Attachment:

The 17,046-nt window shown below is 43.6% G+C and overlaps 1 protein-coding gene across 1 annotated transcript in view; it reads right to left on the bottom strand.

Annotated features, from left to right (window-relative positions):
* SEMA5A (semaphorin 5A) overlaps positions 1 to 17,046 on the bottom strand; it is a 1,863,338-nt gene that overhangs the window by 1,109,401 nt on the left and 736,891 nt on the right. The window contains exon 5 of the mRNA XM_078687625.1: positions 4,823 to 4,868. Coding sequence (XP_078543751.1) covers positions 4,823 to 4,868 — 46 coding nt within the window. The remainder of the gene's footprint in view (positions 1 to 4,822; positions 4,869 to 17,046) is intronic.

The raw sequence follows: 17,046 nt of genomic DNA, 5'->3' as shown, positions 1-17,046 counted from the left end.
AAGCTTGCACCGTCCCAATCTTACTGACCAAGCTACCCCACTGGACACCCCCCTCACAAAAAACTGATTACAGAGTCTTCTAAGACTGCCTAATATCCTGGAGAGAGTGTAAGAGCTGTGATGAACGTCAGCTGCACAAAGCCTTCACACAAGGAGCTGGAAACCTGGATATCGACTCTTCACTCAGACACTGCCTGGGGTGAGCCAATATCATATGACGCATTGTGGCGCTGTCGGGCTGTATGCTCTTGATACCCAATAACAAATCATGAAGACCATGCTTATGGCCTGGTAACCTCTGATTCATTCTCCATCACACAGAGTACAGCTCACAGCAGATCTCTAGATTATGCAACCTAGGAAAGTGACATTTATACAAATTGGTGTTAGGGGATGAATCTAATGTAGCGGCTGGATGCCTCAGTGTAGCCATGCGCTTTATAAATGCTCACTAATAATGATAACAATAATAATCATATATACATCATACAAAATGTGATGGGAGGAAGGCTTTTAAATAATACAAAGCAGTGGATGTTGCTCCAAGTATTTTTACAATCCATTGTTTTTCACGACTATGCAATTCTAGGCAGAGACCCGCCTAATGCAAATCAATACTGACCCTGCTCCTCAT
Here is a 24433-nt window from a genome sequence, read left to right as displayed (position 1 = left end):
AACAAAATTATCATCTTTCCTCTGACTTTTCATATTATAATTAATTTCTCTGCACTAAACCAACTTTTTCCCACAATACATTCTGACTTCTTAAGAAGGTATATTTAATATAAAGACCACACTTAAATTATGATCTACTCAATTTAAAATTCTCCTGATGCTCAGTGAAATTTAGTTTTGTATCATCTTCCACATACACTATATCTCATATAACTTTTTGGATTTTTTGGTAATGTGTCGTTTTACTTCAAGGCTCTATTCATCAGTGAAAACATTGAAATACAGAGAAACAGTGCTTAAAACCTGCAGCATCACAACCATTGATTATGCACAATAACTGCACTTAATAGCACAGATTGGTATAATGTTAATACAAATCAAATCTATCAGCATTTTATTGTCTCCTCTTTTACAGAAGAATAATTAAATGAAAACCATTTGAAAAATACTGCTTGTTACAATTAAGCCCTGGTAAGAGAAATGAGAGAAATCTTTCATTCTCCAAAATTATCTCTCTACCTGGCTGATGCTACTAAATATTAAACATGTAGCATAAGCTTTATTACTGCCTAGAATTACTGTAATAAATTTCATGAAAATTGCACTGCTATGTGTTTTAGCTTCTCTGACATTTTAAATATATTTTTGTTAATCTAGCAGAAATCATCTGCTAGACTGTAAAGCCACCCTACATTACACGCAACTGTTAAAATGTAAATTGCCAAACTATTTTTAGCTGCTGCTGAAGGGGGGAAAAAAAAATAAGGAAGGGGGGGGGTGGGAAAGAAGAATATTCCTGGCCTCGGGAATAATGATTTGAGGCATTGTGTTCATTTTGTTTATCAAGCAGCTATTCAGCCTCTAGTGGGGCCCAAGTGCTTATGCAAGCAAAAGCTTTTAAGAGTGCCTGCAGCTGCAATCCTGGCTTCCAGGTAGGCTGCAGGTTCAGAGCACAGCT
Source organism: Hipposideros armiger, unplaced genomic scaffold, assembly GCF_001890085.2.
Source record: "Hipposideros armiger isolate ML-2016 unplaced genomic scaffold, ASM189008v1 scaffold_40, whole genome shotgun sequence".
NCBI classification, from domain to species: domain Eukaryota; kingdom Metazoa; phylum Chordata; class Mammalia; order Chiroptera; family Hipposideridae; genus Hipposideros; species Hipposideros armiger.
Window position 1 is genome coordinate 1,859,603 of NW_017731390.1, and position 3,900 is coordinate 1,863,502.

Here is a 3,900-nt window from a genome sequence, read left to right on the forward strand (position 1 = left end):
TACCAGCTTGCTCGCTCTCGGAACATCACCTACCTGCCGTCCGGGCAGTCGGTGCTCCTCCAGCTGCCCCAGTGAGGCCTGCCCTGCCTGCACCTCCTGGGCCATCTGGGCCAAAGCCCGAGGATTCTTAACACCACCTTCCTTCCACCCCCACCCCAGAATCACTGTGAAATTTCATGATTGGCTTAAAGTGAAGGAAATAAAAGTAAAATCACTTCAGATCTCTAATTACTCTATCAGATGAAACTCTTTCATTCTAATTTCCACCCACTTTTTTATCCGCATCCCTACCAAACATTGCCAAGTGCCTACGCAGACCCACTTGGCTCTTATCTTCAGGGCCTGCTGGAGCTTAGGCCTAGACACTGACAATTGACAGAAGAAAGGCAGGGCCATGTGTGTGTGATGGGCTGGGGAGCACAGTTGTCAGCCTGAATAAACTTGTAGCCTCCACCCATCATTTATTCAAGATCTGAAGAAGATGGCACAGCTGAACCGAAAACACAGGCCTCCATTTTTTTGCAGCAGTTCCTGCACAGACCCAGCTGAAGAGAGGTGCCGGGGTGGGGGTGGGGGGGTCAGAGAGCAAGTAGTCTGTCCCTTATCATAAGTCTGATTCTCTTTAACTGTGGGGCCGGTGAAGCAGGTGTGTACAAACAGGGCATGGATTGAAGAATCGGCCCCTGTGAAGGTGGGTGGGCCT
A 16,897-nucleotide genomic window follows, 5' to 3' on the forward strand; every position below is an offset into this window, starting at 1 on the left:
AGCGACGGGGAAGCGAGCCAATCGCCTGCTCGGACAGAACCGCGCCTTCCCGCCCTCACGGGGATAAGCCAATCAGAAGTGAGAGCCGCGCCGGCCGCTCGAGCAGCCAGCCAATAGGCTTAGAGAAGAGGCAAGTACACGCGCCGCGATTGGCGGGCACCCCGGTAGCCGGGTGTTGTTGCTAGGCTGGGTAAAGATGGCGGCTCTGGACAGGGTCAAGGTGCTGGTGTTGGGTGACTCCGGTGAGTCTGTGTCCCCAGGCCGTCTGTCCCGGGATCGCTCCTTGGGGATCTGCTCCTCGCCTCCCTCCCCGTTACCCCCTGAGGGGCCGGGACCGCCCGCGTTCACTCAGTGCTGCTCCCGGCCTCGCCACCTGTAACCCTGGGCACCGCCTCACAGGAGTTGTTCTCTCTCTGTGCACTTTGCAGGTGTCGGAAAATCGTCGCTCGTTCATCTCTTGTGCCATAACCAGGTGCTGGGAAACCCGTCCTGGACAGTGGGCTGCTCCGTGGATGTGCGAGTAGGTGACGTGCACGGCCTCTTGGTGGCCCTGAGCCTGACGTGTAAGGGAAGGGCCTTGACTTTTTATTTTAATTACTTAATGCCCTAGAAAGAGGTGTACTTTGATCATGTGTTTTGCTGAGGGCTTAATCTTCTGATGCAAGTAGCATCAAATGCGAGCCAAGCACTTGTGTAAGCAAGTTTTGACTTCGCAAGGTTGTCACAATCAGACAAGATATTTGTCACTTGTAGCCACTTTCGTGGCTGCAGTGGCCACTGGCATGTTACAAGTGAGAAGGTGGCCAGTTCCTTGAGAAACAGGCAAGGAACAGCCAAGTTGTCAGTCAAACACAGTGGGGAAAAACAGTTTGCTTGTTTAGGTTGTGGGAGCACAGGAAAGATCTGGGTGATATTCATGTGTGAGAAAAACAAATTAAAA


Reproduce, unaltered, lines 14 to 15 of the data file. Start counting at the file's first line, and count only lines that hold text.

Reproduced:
A 16,897-nucleotide genomic window follows, 5' to 3' on the forward strand; every position below is an offset into this window, starting at 1 on the left:
AGCGACGGGGAAGCGAGCCAATCGCCTGCTCGGACAGAACCGCGCCTTCCCGCCCTCACGGGGATAAGCCAATCAGAAGTGAGAGCCGCGCCGGCCGCTCGAGCAGCCAGCCAATAGGCTTAGAGAAGAGGCAAGTACACGCGCCGCGATTGGCGGGCACCCCGGTAGCCGGGTGTTGTTGCTAGGCTGGGTAAAGATGGCGGCTCTGGACAGGGTCAAGGTGCTGGTGTTGGGTGACTCCGGTGAGTCTGTGTCCCCAGGCCGTCTGTCCCGGGATCGCTCCTTGGGGATCTGCTCCTCGCCTCCCTCCCCGTTACCCCCTGAGGGGCCGGGACCGCCCGCGTTCACTCAGTGCTGCTCCCGGCCTCGCCACCTGTAACCCTGGGCACCGCCTCACAGGAGTTGTTCTCTCTCTGTGCACTTTGCAGGTGTCGGAAAATCGTCGCTCGTTCATCTCTTGTGCCATAACCAGGTGCTGGGAAACCCGTCCTGGACAGTGGGCTGCTCCGTGGATGTGCGAGTAGGTGACGTGCACGGCCTCTTGGTGGCCCTGAGCCTGACGTGTAAGGGAAGGGCCTTGACTTTTTATTTTAATTACTTAATGCCCTAGAAAGAGGTGTACTTTGATCATGTGTTTTGCTGAGGGCTTAATCTTCTGATGCAAGTAGCATCAAATGCGAGCCAAGCACTTGTGTAAGCAAGTTTTGACTTCGCAAGGTTGTCACAATCAGACAAGATATTTGTCACTTGTAGCCACTTTCGTGGCTGCAGTGGCCACTGGCATGTTACAAGTGAGAAGGTGGCCAGTTCCTTGAGAAACAGGCAAGGAACAGCCAAGTTGTCAGTCAAACACAGTGGGGAAAAACAGTTTGCTTGTTTAGGTTGTGGGAGCACAGGAAAGATCTGGGTGATATTCATGTGTGAGAAAAACAAATTAAAA